Critics see conflict of interest as Obama admin advises doctors on prescriptions

Patrick Howley Political Reporter
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The Obama administration’s “academic detailing” program — through which representatives from the federal government help doctors select prescription drugs for their patients — is coming under harsh behind-the-scenes criticism from corporate executives including the CEO of Pfizer, who is trying to have the project disbanded.

The academic detailing project, created by President Obama’s 2009 stimulus program, sends federal government consultants to doctors’ offices and pharmacies to provide “evidence-based research findings” that can be used to help doctors and pharmacists choose prescription drugs for their clients.

Academic detailing consultants visit doctors at approximately 1,300 primary care clinician sites and 200 hospitals and health systems in targeted areas around the country.

“Trained clinician consultants visit physicians, pharmacists, nurses, other clinicians, and health care system decisionmakers nationwide to share unbiased, noncommercial information about medications and other therapeutic options with the goal of improving patient care,” according to the Agency for Healthcare Research and Quality (AHRQ), the Department of Health and Human Services agency responsible for overseeing the program.

Critics view the academic detailing project as a conflict-of-interest because it allows the federal government — which has an incentive under Obamacare to keep health care costs low — to guide doctors toward choosing cheaper generic drugs for their patients.

Pfizer CEO Ian Read strongly agreed with remarks calling the program a conflict of interest during the question-and-answer session at the annual Pfizer shareholder meeting in Short Hills, New Jersey Thursday.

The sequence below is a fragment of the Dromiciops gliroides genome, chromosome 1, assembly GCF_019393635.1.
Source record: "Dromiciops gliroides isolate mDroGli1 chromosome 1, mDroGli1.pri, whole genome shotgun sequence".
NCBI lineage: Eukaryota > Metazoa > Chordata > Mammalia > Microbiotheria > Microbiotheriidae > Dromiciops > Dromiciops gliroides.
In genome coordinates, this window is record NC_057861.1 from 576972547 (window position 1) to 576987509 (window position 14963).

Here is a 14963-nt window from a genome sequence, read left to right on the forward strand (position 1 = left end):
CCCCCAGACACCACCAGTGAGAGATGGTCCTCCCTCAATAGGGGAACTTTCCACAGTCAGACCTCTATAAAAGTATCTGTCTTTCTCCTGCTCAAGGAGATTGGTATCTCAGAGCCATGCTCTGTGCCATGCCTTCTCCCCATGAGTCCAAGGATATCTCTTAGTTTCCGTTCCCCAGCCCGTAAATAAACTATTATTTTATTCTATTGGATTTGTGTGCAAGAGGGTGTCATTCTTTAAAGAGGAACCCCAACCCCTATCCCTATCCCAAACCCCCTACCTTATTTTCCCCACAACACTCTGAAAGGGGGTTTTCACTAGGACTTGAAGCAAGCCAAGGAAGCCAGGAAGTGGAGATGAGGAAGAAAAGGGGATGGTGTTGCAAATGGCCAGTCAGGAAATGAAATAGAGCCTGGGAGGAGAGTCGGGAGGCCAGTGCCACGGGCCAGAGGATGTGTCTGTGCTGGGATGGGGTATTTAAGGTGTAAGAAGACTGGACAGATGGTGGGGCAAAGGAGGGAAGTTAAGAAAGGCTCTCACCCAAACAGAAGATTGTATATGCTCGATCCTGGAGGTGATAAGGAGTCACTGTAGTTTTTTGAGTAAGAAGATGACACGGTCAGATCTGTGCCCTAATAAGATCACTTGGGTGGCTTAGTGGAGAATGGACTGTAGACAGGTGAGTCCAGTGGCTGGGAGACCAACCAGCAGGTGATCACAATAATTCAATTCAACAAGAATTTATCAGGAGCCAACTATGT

Pfizer, which supported Obamacare in 2010, is now working behind-the-scenes to pressure Washington lawmakers to repeal the “academic detailing” program.

“We think it is a waste of public money, and certainly we disagree with the fact that the government-funded academic detailers are not bound by the same rules of detailing and the same rules of truthfulness that we are,” Read said.

“We continue to educate Congress on this issue, and work with allies to try and get a reform on this issue,” Read said.

“AHRQ has been very transparent in regard to our work in academic detailing,” an AHRQ spokesperson told The Daily Caller.

But the agency did not release a full list of the doctors’ offices and pharmacies that its consultants have visited.

In 2010, the AHRQ awarded two contracts worth $26.5 million to the Washington, D.C. office of Ogilvy Public Relations Worldwide to “promote the adoption of findings and reports related to Patient-Centered Outcomes Research, also known as comparative effectiveness research,” according to an Ogilvy press release.

“Comparative effectiveness research” is the AHRQ model that governs academic detailing research. Obama’s 2009 stimulus act allocated $1.1 billion for comparative effectiveness research.

Academic detailing is very similar to the process by which representatives from pharmaceutical companies visit doctor’s offices to pitch their new drug products. But academic detailing consultants operate with little to no regulatory oversight, according to critics of the project.

“When those drug company reps go in to speak to doctors, there has to be complete disclosure. There are strict regulations on that. And of course there should be. Drug companies are selling their products,” Jeff Stier, senior fellow at the National Center for Public Policy Research, told TheDC.

“But when the government goes in and does detailing, we don’t know what they’re saying. The spoken words in those meetings with doctors are not publicly available,” Stier said.

“The government has an incentive to encourage physicians to prescribe cheaper generic drugs to save money. So when these academic detailers go into doctors’ offices, they have the same inherent conflict of interest,” Stier said.

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